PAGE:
How the Sexual Counterrevolution Is Polarizing America
For those perplexed by how American politics are so profoundly manipulated by Moral-Majority types, historian Nancy L. Cohen’s latest book has many of the answers. Well-researched and coolly incisive on the hot-button social issues—gay and women’s rights, abortion, and health care—Cohen’s book gives readers a meticulously detailed inside look at the two major American political parties, their key players, and the influences that have fueled the sexual counterrevolution for the better part of the last forty years. And, for those who feel asphyxiated by the current state of affairs, substantial evidence proves the grip of the counterrevolutionaries is much like that of a dominatrix—an unrealistic construct from which Americans and its politicians can be released, if they so choose.
In Delirium, Cohen aligns herself with the Democratic Party, and deems it the more socially progressive group. However, even with her bias she does provide substantial insight into how the party and its members have evolved into this position, pointing out many of the Democrats’ social and political missteps, some of its non-social progressives, the party’s infighting and self-defeating tactics, as well as those who bowed to pressure from counterrevolutionaries, both for personal and political reasons. With reference to the Democrats, she cites instances where politicians have been elected without “giving in” (Clinton and Obama). Alternating with this narrative is Cohen’s revelation about how the Republican Party and its members have not always been beholden to the moralists, and that within their ranks there were—and are still—those who did not immediately cave in and follow the Christian Right or engage in political flip-flopping in order to be on the right side of issues at the right time.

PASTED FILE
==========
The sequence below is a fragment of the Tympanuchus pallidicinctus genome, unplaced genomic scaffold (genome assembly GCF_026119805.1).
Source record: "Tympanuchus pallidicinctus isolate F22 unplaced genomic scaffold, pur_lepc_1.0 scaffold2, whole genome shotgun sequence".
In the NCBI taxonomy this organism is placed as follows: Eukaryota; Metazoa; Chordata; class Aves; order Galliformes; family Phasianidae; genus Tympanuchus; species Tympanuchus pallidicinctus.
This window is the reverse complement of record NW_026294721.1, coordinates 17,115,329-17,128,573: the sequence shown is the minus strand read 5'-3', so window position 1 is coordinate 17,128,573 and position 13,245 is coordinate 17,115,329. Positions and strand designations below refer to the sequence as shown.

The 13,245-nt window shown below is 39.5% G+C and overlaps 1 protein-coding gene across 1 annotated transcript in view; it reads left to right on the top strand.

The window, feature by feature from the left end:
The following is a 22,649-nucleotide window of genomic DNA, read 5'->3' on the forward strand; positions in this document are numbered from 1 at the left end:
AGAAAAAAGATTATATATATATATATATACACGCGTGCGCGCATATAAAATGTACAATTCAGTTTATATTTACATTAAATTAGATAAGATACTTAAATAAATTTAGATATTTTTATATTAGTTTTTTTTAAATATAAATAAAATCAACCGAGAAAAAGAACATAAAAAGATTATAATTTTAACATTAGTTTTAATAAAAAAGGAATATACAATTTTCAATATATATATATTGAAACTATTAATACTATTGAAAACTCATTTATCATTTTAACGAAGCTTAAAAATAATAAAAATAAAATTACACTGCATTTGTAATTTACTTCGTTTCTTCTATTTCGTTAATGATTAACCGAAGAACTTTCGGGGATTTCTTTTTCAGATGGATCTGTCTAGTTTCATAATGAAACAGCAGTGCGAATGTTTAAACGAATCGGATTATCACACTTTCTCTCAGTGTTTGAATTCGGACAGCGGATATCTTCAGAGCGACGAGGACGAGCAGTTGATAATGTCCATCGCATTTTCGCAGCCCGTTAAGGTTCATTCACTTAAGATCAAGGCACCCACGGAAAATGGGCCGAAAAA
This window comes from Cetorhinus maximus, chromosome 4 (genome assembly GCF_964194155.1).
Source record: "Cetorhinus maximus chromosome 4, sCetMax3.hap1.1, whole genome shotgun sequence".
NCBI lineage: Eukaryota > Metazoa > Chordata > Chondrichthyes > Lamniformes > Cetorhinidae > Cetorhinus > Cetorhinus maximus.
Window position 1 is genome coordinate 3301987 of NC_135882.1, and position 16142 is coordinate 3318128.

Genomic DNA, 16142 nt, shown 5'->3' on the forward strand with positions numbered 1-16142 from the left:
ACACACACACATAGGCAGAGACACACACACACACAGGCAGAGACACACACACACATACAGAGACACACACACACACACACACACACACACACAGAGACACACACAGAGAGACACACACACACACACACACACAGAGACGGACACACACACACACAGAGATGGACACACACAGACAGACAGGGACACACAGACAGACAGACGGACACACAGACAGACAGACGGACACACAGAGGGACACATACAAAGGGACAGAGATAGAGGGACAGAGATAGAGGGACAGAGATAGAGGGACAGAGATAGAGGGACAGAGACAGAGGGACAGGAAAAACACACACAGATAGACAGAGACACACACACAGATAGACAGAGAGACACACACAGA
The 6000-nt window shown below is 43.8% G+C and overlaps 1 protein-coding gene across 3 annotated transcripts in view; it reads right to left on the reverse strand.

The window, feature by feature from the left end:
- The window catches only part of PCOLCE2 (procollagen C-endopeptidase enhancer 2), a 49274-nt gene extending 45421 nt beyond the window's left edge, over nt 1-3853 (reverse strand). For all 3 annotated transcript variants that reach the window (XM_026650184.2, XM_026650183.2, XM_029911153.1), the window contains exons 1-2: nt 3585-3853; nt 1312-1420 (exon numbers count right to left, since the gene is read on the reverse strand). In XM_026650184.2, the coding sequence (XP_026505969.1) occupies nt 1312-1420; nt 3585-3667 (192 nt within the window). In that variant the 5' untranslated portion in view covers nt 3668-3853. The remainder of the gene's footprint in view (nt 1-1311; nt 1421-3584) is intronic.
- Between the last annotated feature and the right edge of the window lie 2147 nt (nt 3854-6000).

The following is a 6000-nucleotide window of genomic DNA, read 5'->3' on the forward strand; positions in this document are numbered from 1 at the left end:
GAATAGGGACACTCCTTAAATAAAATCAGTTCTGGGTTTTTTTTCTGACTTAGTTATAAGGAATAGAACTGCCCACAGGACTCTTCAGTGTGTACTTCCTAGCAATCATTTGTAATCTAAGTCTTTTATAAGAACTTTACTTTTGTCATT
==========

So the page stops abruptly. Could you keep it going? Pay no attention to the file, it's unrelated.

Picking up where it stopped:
While Delirium comprehensively demonstrates how what happens “behind the scenes” with special interest groups compels candidates, politicians, and parties to pander to a relative minority of the population and their ideals, it also sheds light (perhaps unintentionally) on the need for America’s social progressivism to move beyond the conventional methods which have produced this present “delirium.”
Delirium is a thorough and provocative read for those concerned about crusade by Moral-Majority types, or who want an inside perspective of American electoral politicking after the civil rights era (fade to Engelbert Humperdinck singing “Please Release Me”).
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